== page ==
Dart Tag Snapfire 8 Modification Write up

Goals and aims

The aim of this modification is to increase the performances of the Snapfire to attain ranges of approximately 40ft flat. 40ft flat was chosen because it is the limit available to Semi-Automatic Pistols as per the rules of Foam Fortress: Sydney.

Tools required

  • Philips head screwdriver
  • Diagonal Cutters
  • Needle nose pliers

Modification Guide

Step 1. Disassembling the Snapfire

There are two main parts to this step: The first is removing all the screws in the yellow cover, and then removing that yellow cover itself.

Get a load of those external internals!

Now take that grey piece out of the other half of the yellow cover.

And here we see a Snapfire in all its awkward looking shame!

Step 2. Opening the Snapfire internal shell

Same drill as last time: take out all of the screws in the internal shell to reveal the plunger tube, rotating mechanism and all.

It took two attempts to open her up, but we did it.

Take note of how all the internals line up here. It’s important because this thing was actually slightly troublesome to get back together.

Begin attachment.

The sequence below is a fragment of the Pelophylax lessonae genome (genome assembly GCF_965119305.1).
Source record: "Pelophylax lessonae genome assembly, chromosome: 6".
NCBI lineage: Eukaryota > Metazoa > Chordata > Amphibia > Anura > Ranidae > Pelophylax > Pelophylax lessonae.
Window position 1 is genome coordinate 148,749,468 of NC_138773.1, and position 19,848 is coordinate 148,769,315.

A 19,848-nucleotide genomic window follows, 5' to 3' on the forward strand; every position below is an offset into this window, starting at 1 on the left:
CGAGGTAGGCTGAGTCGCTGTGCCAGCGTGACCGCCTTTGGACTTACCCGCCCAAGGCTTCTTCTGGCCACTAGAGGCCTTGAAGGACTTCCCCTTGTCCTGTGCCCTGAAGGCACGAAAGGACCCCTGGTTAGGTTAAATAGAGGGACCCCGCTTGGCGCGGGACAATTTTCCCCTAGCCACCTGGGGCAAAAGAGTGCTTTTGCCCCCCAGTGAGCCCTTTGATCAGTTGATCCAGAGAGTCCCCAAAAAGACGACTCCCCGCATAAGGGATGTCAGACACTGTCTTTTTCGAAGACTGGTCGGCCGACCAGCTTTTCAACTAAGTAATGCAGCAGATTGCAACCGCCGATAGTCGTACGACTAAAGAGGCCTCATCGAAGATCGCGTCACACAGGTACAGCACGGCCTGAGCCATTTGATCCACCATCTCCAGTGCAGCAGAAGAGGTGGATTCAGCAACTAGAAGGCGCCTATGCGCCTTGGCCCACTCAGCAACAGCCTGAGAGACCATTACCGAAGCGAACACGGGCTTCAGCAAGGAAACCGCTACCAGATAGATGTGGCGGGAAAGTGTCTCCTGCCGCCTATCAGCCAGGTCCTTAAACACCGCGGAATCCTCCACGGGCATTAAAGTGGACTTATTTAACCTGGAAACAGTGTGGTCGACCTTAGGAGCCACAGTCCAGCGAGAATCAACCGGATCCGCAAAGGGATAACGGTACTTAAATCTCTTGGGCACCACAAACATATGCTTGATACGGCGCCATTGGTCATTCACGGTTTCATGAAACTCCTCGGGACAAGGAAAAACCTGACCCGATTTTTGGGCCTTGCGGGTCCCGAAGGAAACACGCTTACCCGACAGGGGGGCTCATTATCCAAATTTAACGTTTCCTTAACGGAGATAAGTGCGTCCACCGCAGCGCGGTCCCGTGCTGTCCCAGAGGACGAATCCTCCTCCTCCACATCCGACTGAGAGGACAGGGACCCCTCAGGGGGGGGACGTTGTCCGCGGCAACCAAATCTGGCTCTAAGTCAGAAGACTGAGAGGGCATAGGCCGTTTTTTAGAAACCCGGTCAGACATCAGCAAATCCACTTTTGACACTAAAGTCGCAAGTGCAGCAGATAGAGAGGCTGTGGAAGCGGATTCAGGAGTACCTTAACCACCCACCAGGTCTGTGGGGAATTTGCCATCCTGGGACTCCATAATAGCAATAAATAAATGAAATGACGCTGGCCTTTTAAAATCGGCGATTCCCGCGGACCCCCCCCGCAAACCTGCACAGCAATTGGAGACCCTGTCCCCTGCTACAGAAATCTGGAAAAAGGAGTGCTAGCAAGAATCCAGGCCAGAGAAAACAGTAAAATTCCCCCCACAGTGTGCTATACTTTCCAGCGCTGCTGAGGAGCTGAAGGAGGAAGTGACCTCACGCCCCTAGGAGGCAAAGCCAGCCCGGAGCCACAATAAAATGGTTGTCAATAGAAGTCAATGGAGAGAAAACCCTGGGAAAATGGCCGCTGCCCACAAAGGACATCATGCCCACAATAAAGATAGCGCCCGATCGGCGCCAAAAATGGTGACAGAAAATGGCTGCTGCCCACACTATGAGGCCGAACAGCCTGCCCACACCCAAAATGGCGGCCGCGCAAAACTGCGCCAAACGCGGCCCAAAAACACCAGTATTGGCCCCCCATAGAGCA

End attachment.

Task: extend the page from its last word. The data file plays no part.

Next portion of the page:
Step 3. Removing the Air Restrictor

Now that we’ve got the shell open, you can take some of the internals out of the shell. Begin by removing the turret and placing it to the side for now (we’ll deal with that later!). Now take out the Plunger Tube, hopefully without knocking any of the other internals out of place. If you did knock some out of place, that’s fine. Just refer to the internals picture above for a reference point of how to put everything back in place correctly.

This is the piece we want! The big orange thing just in case you weren’t sure.

Upon inspection of the plunger tube, you’ll notice the Air Restrictor sticking out the end. We need to get rid of this, and fast!

Turn your plunger tube the other way around so you’re looking at it like in the picture below.

The Air Restrictor’s rear end

Use your diagonal cutters to snip the thin plastic ring and prongs. Then take your set of needle nosed pliers and yank them out. Then continue with your needle nosed pliers and break the rest of the Air Restrictor apart if it hasn’t completely come out yet. It should look like this afterwards:

Now we can see right through it!

Be sure to use your pliers to pull off any of the excess plastic pieces left over where your Air Restrictor was. These can potentially get in the way of your turret rotation, which isn’t in your Snapfire’s best interests.